on May 2, 2008
The short version:
The optical quality is great, the speed is terrific, and it compares well to the 70-200mm lens that people like to say blows this out of the water (I believe they are wrong - but we will get into that later) and finally, the price cannot be beaten. Buy it.
No hood, extends as it zooms, and the quality of the picture in low light situation lessens a little.
The long version:
I am writing this in simple terms. I found several, several reviews on this lens but they were all in technical terms and leaves you scratching your head a little. So, if you are like me maybe this review will help you.
I bought this lens a couple months ago from US1Photo.com (check these guys out. They regularly have significant sales and terrific customer service). I use this lens with a Canon 40D.
I take several types and styles of pictures so I needed a lens that would do the best job at several things and have a very affordable price (right at or less than $1,000). I looked through new, used, third party (Tamron, Sigma, etc) lenses, and read too many reviews and looked at too many images to count, and spent four hours in a photography store playing with lenses before I decided to spend money and take advantage of this lens. All in all I spent about a week's worth of time in research and testing before I bought this lens.
Okay, so amazon won't let me put a link here. This is how you find me.
~Go to Flickr
~Then type in a "/" then "photos" then "/" and last type in "gman_five0"
And that should take you there.
Test of comment #1:
~The Canon EF 70-300mm f/4-5.6 IS USM does not track moving objects very well and the farther to the end of the zoom the slower the tracking.
(Flickr Gallery page 2)
This, I have found, to be completely wrong. I have used the lens at several sporting events and found that it tracks rather nicely. I was able to track every step of a base-runner from first base to second, slide, and recovery after the play without losing ONE shot.
To see what I am talking about check out my gallery on Flickr. The older ones are NOT done with this lens or camera and taken, actually, several years ago. I will reference the pictures in question.
Safe, Got There By a Mile, Breaking Up That Double Play (please note that as time goes on from the date that this was posted the pictures may have been re-moved). Also, "Safe" was used instead of another shot taken at the same time and angle with a 70-200mm IS lens.
To take these shots I used "AI focus" and the "H" settings on my camera for quicker tracking and the H settings for about 6 frames per second.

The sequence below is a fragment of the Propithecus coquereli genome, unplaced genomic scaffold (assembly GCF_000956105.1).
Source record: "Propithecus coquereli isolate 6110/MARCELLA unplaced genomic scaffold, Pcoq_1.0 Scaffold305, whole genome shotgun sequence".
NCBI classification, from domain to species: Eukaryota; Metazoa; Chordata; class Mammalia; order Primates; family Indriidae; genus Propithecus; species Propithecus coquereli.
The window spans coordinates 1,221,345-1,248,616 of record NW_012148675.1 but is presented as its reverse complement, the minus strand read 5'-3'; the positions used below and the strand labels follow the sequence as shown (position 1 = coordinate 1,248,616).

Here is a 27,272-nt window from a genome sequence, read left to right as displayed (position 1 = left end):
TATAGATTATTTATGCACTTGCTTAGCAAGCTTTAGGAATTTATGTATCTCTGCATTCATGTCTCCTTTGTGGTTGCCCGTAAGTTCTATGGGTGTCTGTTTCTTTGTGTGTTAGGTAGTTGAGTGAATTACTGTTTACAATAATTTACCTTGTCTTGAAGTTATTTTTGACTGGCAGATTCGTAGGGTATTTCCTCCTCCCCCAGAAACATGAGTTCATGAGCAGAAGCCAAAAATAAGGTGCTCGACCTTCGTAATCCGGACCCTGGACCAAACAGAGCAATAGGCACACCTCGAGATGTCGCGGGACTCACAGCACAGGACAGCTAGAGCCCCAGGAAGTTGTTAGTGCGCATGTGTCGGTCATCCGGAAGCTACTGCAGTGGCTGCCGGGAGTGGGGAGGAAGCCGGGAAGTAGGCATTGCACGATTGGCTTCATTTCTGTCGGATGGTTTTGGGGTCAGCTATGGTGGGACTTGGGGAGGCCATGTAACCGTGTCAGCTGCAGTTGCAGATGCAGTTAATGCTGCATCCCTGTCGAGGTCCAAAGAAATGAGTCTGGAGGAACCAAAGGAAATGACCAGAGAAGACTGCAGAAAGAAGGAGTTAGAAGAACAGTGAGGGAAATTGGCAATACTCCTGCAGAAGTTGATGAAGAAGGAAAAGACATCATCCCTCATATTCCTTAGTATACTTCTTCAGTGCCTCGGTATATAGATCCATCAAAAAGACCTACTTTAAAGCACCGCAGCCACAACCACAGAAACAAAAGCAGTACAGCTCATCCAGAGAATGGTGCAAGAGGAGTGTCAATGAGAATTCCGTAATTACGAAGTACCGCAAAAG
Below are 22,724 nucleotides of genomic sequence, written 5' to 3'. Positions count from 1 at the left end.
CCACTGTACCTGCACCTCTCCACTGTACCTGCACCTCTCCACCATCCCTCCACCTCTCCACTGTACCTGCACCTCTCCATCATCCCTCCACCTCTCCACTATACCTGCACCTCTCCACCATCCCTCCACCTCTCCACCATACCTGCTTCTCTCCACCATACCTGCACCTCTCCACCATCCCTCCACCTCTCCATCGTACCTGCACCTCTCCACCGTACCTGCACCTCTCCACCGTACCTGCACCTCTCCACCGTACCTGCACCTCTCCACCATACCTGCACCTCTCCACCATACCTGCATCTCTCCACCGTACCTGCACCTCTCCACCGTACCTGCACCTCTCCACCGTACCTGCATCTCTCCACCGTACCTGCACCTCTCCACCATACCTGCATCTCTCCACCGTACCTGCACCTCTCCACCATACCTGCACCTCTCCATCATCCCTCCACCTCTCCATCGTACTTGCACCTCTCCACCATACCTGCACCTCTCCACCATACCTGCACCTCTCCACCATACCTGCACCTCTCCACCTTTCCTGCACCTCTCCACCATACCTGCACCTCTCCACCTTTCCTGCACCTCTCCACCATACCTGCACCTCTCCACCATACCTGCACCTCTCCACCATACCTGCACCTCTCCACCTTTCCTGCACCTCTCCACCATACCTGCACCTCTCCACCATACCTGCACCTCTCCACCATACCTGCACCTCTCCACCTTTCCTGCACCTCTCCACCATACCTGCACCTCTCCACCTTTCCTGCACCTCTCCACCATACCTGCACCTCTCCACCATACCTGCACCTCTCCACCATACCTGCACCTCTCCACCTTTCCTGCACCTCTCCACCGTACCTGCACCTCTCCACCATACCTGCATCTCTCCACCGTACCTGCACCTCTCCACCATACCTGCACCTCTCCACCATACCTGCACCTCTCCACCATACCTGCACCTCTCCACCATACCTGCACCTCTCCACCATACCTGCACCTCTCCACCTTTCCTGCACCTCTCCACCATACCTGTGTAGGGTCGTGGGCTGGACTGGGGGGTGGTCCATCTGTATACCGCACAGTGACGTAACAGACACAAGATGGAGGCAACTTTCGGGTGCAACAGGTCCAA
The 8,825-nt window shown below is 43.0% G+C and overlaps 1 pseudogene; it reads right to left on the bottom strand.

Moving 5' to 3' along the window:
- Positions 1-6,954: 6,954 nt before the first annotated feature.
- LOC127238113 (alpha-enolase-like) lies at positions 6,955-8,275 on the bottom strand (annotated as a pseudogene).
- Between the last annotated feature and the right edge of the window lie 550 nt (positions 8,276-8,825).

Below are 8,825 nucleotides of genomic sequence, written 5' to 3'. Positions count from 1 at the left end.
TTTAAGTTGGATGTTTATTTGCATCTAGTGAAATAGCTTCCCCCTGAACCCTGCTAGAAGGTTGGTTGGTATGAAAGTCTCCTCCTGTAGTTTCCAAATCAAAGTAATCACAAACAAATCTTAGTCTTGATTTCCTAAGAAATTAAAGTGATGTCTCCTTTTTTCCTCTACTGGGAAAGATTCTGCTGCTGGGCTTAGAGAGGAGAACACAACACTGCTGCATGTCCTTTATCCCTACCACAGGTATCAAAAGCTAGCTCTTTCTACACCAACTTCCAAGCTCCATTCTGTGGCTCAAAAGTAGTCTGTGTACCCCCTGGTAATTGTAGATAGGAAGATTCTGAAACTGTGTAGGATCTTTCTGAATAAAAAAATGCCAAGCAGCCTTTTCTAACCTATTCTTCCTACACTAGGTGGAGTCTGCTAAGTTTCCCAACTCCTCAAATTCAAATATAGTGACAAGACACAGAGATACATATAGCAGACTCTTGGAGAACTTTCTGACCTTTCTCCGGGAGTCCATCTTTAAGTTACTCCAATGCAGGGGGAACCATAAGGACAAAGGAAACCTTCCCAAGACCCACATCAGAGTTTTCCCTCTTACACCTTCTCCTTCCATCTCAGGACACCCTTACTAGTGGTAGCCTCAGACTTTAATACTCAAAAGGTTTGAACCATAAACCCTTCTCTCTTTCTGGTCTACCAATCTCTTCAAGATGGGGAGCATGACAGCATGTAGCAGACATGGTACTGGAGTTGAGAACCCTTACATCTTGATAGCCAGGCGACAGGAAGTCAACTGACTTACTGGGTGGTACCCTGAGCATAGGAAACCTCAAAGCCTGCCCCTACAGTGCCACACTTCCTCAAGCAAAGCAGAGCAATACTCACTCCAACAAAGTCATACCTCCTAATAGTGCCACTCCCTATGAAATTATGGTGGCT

Test of Comment #2:
~The 200-300mm range is nice in theory, but a tack-sharp photo from the 70-200mm f/4L at 200mm is going to look better cropped than a 300mm full-frame photo from this lens.
Again, I found this to be wrong. Though I have no actual "full sized" picture for this if you comment back with an email address then we can arrange a viewing of one. Otherwise, take my word for it, I own several lenses and this one stacks up well.
(Ref Flickr Gallery)
The pictures from the Dance Theater and Tashina were all taken at the 200-300mm focus lengths. Again, they are not full sized because of photo pirates, but if you email me we can see about full sized shots.
Test of Comment #3:
~The IS motor is loud
I do not know what these people are talking about, but if you call that loud...
On the other hand, I have heard (once), the sound of the IS motor, but if you are not listening for it you will not even notice it.
Things I have found about the lens:
If you spend some time with the lens will be one of your best friends. It is a great lens especially for people on a budget (like me). To take the best pictures you cannot just twist it on and go to shooting. Take the time to LEARN about the lens (change shutter speeds, ISO settings, aperture, white balances, etc) and it will show you where it shines - just like the L series lenses and the 70-200mm IS.
This lens has a solid make and feels like it will last forever. Then again, as you zoom the lens does extend and is plastic. So, watch out if you are doing sports. You may get it knocked off. It did well for me, though. Extending while zooming makes putting a hood on the lens a bit (very little; so little that you cannot tell) awkward and it looks kinda goofy.
I like the lens because it is not as bulky as the 70-200mm lens and it is extremely mobile. It is as quick as some other lenses, not as quick as some, and quicker than others. It will give you great quality pictures. It does have its limits, however: in low light situations not being able to take it back a couple stops and get a wider aperture will not give you the same shot as a 70-200mm. Then again, like I said, it doesn't drop to that f/2.8 and does not cost all that money. This has been the single drawback for me about the lens.
I use this lens for portraits (Tashina, Samantha), for sports (see gallery), and music (Shawn Pander - See Gallery). So, it's pretty versatile. I have yet to use with it flash, but that is because I simply do not like to use flash. I have yet to use it in a studio setting, but when I do I will amend this review and add a couple of those pictures as well.
This lens comes highly recommended from me. I am not a big time, highly paid, or well known photographer. I just like to shoot and like what I shoot to be of the best quality that I can have AND afford at the time. So, if you are like me and cannot spend the needed $1,500 - $1,700 on a 70-200mm IS lens then spend your money on this lens. You will not be sorry for it.
On another note, comments are welcome. This is my first ever review on here so let me know if there anything else that you would like to know about and I will do my best to answer the question in the most plain terms as possible.